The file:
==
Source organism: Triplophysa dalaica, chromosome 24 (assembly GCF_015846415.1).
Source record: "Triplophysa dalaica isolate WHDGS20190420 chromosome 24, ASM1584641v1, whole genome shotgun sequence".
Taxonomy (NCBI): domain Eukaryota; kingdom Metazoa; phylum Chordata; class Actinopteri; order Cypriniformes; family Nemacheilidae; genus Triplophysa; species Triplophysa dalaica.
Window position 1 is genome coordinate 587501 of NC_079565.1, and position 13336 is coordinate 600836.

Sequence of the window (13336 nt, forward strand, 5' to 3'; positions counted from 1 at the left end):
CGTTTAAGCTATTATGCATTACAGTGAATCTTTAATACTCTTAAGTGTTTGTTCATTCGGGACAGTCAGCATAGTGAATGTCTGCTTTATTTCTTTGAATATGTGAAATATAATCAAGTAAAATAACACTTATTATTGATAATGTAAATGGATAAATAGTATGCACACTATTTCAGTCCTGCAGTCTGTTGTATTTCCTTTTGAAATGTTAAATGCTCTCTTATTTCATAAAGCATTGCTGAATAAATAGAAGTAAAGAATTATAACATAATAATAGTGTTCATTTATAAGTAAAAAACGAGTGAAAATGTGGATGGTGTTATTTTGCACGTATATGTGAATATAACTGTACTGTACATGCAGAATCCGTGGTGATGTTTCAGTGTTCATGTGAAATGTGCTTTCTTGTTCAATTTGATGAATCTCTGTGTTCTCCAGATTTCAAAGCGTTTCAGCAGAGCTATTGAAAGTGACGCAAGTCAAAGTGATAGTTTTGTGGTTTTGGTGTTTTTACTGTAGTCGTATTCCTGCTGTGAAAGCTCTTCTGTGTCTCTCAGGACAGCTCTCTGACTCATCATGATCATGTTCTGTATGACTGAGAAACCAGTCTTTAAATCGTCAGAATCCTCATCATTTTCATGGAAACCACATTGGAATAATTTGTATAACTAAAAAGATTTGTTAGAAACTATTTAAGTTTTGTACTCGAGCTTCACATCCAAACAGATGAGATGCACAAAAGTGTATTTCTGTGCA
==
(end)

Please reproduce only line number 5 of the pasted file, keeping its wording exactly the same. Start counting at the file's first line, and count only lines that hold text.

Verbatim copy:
Sequence of the window (13336 nt, forward strand, 5' to 3'; positions counted from 1 at the left end):